Most commercial lenders will accept accounts receivable as collateral on a loan, but in that case the borrower maintains the risk if the account goes bad. In a factoring arrangement, the factor purchases the account and any risk that comes with it. When the factors client borrows against that account, the client enjoys more protection. Another benefit, LaCroix says, comes in accounting. When using cash advance credit from a factor, a company is able to show less book debt to the public. This especially benefits publicly traded companies worried about the effects of debt on stock prices. "There is an off-balance-sheet component to it," he says. "It is selling an asset, not showing a debt."Of course, if the textile firm collects the account itself, it gets 100% if its customer pays. Once the account is sold, the textile firm settles for something less.Some insurance companies sell credit insurance policies, with annual premiums, deductibles and other features of insurance. Where a factor ensures the entire balance due a textile firm will be paid, an insurance policy generally pays a set percentage after the deductible is met. And the policy may have a damage cap.Once again, however, the factors commission reduces the amount due a textile firm in a factoring contract. Factoring may at first glance appear to be tailored to the smaller company that cant afford a full accounting department or that doesnt have the cash flow to weather a few late-paying customers. Oelschlaeger says, however, that isnt the case.Tycos clients, he says, "range from businesses doing a few million dollars to several hundred million dollars. It is small manufacturers and large." SunTrust reports a similar range of businesses in its factoring client list.Large companies often contract factors, Oelschlaeger says, not because it is vital to staying in business, but because they can outsource credit, bookkeeping and collections more economically than performing those functions in-house.Figuring the percentage of textile firms that use factors would be strictly guesswork, Oelschlaeger says. But his guess would be a sizeable number. "Not all factors release sales data," he says. And those that do, dont release it by industry.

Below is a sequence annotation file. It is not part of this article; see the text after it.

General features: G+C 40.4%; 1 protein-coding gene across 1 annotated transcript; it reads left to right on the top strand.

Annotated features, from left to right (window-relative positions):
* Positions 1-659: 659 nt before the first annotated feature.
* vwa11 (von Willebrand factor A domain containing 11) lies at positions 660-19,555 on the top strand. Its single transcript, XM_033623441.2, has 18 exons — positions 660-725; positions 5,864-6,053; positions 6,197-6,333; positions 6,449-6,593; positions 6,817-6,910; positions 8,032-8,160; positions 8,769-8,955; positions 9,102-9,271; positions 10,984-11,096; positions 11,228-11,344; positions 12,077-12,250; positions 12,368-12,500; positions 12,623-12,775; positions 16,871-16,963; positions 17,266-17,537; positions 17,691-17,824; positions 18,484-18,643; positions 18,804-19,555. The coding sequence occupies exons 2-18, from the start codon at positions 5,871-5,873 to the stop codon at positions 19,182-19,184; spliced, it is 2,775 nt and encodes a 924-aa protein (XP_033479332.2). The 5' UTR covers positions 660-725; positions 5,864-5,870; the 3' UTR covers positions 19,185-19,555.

Terry Oelschlaeger, Tyco Capital Southeast region manager, says globalization and specialization are trends facing textile factoring."It is an impressive number. It is certainly significant within the industry." LaCroix echoed those thoughts. He says about 75% of SunTrusts factoring is for textile or apparel companies. LaCroix says yarn companies are most likely to use factoring, with weavers and knitters somewhat less likely. In some cases at least, yarn companies may turn to a factor because their customers are other textile firms, who may present riskier credit.With increase globalization in todays textile market, there are more concerns for factors. This can make work more difficult for a factor, but it certainly hasnt caused factors to scale back activity. To the contrary, it has in a sense increased demands."We are expanding and following textile market better," LaCroix says. "We have be to ahead of the game and international is the fastest growing area." He says SunTrusts factoring for international trade grew by 65% last year and 70% this year.Knowledge of the business environment of the host country and the textile customer are what the factor contributes. For example, if a U.S. knitting operation is selling to a Latin American cut-and-sew operation, the knitting company executives may not be able to determine creditworthiness of the apparel manufacturer."The customer is not in a position to get as much credit information," Oelschlaeger says. "We bring credit knowledge to the table."LaCroixs bank holds similar knowledge in its factoring offices. "You cannot look at purely domestic," he says of todays textile market. "We can do all exporting to 160 countries." A big part of that is decided what credit risks those offshore customers may have and tailoring packages to fit those risks.Oelschlaeger says the constant state of change among customers of textile products can make that credit information a moving target. "A plant in Mexico today may be in Honduras in six months and in Panama in a year," he says. "It increases the need for a third party who makes its business that way."Globalization creates other issues for a factor. Many cut-and-sew operations are in less-developed countries, meaning political or financial stability can increase credit risks. On the other hand, many of these companies are subsidiaries of U.S. firms, reducing the risk.And it isnt just exporting that uses factoring. SunTrust offers an import guarantee program that replaces a traditional, costly letter of credit on imports. Each of those reasons contributes to factoring's continued growth among textile companies. "We are seeing a lot of textile companies," LaCroix says of SunTrusts factoring growth. "They are looking for ways to protect themselves from uncertainty in the markets." That is spelling good times for factors, despite some market uncertainties. "We are having a very good year," LaCroix says. "Despite some challenges in the textile industry." Five Steps To Factoring ContractA factoring relationship has five basic steps, according to Tyco Capital.In the first step, a textile company enters a factoring relationship, and the factor customizes an order-submission procedure for on-line credit approvals via the clients computer. The factor also establishes pre-approved credit lines for the textile companys customers.The second step finds the textile company shipping an approved order to its customers along with a bill, indicating payment is due to the factor.When the invoice matures, at the third step, the factor collects from the textile companys customer and credits the textile firms account. The factor manages the receivable, including any lock box, cash application and collection of past-due accounts. The factor also reports any deductions or disputes to the textile firm. If a textile firms customer defaults on payment, in the fourth step, and the factor deems the customer financially unable to meet its bills, the factor pays the client for the amount of the approved invoice.The fifth step is an as-needed line of cash advances against the account receivable. This allows the textile firm to be paid on shipment, while allowing it to extend credit to its customers.November 2001